Sunday, 26th January 2020
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My first Ultra – racing with normal people

by Mike Clyne
Wednesday 9th October 2013

Race report: Mike Clyne reports from The Royal Parks Foundation Ultra - Hyde Park, October 6, 2013

For a long time now I have been tempted by Ultra distance races and with the encouragement of friends Mark & Tim I decided to dip my toe in the water.  I was also helped along the way by regularly listening to Tom Williams and Martin Yelling on the excellent Marathon Talk podcast

When I realised that the Royal Parks Foundation were staging their second Ultra race I decided to sign up for several reasons.  Firstly because 50km sounded like a sensible step up from 42.2km; secondly because it was relatively close to home and finally because the course was well known to me.  Growing up in SW London and having commuted as well as trained along the river path meant it would be easier knowing where I was.  The biggest bonus though would be running through my favourite park in the world – Richmond Park.

My training was relatively modest but I had taken Mark’s advice and done a lot of ‘Back to Backs’ ie two hour runs on consecutive days.  The second day always felt tough but I was convinced that this would stand me in good stead as well as avoiding potential injuries of 20+ mile outings.

Mike Clyne reports from The Royal Parks Foundation Ultra - Hyde Park, October 6, 2013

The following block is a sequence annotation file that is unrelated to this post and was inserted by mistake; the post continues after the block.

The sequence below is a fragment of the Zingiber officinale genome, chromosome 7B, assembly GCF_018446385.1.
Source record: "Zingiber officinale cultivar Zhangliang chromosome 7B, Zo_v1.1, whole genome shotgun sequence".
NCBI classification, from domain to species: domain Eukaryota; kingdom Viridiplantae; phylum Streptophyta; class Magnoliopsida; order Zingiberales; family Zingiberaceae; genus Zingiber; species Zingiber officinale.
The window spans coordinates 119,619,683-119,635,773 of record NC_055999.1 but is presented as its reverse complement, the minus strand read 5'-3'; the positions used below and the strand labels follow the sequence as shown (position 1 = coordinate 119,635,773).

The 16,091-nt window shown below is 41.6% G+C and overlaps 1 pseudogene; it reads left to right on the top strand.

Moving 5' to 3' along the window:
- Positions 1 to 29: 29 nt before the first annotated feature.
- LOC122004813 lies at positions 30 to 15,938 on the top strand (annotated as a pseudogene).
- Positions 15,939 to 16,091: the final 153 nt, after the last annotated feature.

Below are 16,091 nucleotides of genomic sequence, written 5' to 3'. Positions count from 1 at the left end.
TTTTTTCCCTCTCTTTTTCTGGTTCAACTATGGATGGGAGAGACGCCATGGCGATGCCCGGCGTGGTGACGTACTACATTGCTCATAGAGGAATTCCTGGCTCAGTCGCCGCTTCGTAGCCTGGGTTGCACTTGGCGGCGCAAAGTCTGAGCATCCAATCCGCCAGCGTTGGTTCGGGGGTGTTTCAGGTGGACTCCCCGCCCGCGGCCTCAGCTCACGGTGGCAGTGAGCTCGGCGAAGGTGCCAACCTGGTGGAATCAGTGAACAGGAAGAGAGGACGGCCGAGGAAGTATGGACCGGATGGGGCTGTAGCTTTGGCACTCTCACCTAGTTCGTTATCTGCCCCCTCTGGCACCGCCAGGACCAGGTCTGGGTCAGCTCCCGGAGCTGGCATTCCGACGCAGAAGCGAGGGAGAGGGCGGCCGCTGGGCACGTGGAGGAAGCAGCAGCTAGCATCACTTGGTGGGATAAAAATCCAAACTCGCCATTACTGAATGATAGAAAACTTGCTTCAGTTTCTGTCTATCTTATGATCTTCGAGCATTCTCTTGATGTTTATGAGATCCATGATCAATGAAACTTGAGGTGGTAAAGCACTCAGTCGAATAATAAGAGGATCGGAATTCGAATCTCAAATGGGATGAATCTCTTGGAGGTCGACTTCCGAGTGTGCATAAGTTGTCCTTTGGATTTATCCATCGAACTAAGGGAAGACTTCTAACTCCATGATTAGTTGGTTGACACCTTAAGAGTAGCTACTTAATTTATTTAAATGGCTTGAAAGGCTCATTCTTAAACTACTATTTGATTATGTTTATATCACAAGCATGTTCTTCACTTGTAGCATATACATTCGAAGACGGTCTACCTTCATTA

As I travelled to the start on race morning the dawn broke with clear blue skies and a pleasant chill.  Hyde Park was starting to buzz as I entered the park - the Ultra was starting 30 minutes earlier than the 15,000+ runners in the Half Marathon.  The Ultra runners had their own marquee which had a great feeling of exclusivity to it.

So there was just the matter of a 50km run to be getting on with, I gathered up my stuff and left it at the very efficient bag drop for the Ultra runners and only had 10 metres to walk to the start line.

Here was my first revelation of the day: Ultra runners look like you and I.  Normal people.  All ages shapes and sizes. I had imagined a start line with an average 3% body fat and everyone with a weathered face from running constantly for 30 years.  If there was anything slightly different to the population I would guess the average age was late 30s to early 40s.  Our collective mid-life crises lined up and on the stroke of 8.30am the hooter went and off we ran.